Architecture and interior design are heavily influenced by the times, and so different periods give rise to different styles of architecture and design. The names of these styles have become a part of everyone’s vocabulary, and are commonly used in design magazines and real estate descriptions. However, the popular use of these terms refer to styles that are significantly different from the academic description of these styles, and every region has distinct interpretations of these styles that vary, often unrecognizably, from each other.
Over the next few weeks, we’ll look at the most popular styles that we see in use worldwide, and more importantly, see how we can tell the differences between the most similar. The styles that we’ll look at are contemporary, modern, Mediterranean, classical, country, retro, traditional, tropical, eclectic and Asian.
We’ll start the series by looking at modern and contemporary, two styles which are often confused, misunderstood and misused.
What is described as modern is, ironically, a very old style today. Influenced by the Modernism movement of the late 1800s, the Bauhaus school in Germany, and the Scandinavian instinct towards austere simplicity, it is a very defined style, very specific to the period it was created in – the nineteen-twenties to the nineteen-fifties.
When interior designers call a design Modern, they are referring to the style design historians call “mid century Modern”. This style is immediately recognizable by its clean interiors, devoid of any adornment or embellishment. One of Modernism’s core principles is “truth to materials”, which meant that the true nature and appearance of a natural material, such as wood, leather and cotton, linen and wool fabrics, were prominently used, as were moulded plywood (an innovative and modern material in that age) and polished metal. Other principles of modernism, such as “form follows function”, resulted in bare floors and white walls, both of which emphasised pristine space and airiness, both of which were refreshing to a generation that grew up during the two world wars. Nothing broke up the spaces, even area rugs being woollen and neutral in colour. Overall, very little colour was used in the interiors. Because we associate these interiors with a specific time in the last century, modern interiors are often called “retro”.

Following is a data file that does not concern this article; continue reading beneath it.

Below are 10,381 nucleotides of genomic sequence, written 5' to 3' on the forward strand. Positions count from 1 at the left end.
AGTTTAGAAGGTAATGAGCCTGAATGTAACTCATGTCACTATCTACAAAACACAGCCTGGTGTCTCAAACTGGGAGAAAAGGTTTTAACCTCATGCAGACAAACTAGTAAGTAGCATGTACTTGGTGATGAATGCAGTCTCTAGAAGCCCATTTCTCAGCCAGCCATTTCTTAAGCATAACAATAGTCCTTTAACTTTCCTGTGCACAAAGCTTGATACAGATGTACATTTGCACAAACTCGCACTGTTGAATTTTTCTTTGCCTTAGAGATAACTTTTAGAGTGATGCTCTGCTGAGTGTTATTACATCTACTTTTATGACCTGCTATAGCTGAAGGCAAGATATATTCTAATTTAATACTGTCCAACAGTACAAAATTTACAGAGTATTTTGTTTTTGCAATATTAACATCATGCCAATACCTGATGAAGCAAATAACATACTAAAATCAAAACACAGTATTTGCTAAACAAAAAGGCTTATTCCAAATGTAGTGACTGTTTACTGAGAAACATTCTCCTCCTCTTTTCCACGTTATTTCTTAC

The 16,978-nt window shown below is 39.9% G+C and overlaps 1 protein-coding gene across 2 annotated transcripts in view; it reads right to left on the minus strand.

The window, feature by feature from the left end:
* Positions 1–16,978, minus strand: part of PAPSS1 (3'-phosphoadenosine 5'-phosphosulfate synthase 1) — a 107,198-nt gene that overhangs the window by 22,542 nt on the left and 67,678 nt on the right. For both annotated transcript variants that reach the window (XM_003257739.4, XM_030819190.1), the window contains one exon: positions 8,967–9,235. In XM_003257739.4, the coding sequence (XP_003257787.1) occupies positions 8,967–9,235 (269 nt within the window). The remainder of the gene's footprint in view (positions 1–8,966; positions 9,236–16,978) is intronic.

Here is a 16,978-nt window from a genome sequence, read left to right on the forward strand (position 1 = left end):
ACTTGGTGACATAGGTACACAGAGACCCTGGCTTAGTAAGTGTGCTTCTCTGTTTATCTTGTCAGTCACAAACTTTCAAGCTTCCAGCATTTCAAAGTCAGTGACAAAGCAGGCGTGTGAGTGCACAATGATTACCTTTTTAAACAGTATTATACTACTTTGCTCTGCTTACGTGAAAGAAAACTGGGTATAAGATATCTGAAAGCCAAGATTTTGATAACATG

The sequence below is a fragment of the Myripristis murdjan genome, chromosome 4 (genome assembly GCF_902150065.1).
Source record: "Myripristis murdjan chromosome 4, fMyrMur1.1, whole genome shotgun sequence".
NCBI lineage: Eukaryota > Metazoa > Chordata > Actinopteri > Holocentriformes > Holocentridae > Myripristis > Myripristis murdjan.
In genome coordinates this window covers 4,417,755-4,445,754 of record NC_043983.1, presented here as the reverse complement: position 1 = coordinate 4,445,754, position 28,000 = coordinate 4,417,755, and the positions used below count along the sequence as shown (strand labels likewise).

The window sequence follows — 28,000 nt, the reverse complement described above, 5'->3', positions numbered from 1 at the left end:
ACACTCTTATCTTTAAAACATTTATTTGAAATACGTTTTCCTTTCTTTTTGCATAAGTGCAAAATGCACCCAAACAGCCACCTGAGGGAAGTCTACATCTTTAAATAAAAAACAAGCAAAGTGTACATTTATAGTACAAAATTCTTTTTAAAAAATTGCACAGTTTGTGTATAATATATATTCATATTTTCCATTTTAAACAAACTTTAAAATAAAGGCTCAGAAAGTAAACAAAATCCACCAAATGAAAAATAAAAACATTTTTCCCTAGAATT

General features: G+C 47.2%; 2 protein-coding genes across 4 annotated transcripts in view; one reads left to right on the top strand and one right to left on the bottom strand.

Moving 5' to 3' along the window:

The Contemporary style, as the name suggests , is a living style – it is of the moment. It became popular in the nineteen-seventies, and started off as a mixture of different styles and periods before gradually becoming a distinctive style on its own. Contemporary is eclectic, picking and choosing from every period and style with discrimination. If you put it together and it works, it’s contemporary. Contemporary twenty years ago and contemporary now are entirely different in style, and at the same time, very similar in their philosophy. Contemporary is confident, as it says “this is me”, not defined by a rulebook of what’s allowed and what is not. Contemporary is often confused with modern, because it uses a lot of modern ideas and themes, while also borrowing from other new styles such as Art Deco, Art Noveau, Deconstructionism, and Futurism.
Contemporary is defined first and foremost by strong architectural elements that seamlessly fuse into the interiors. Vivid statements, such as huge expanses of glass, bring in the outdoors, while ruling them with decisively clean lines, and contrasting textures. Contemporary is practical in a way that modernism never was, using technology and effective use of various design elements to ensure that the spaces it defines are interesting, comfortable, yet part of the modern world. The harshness of modernism is smoothed over in contemporary by embellishment. Spaces do not have to be functional – they can exist for the sake of making a statement.
Contemporary and modern are often confused for each other. The essential confusion arises from the fact that both start from simple and bare spaces, clean lines, and avoid embellishment. Both use the floor effectively, through furniture with exposed legs, and both use secondary light from exposed materials and mirrors.
So how do you decide if an interior is contemporary or modern? If all spaces follow strict style formats, it’s modern. Contemporary spaces can vary from room to room and even within a room. Modern interiors use natural or neutral colours, while contemporary interiors are all over the place in terms of colour. Strong lines are modern, curves are contemporary. Contemporary can be stark, cold and bold, modern is rarely so. Modern interiors never use ornate accessories. Contemporary interiors may take one ornate accessory, use it in repeating patterns and in reflected patterns, and make a fetish of it.
The executive summary: If it looks like something out of a fifties European arthouse movie, it’s modern. If it looks like a stylish hotel of today, it’s contemporary.
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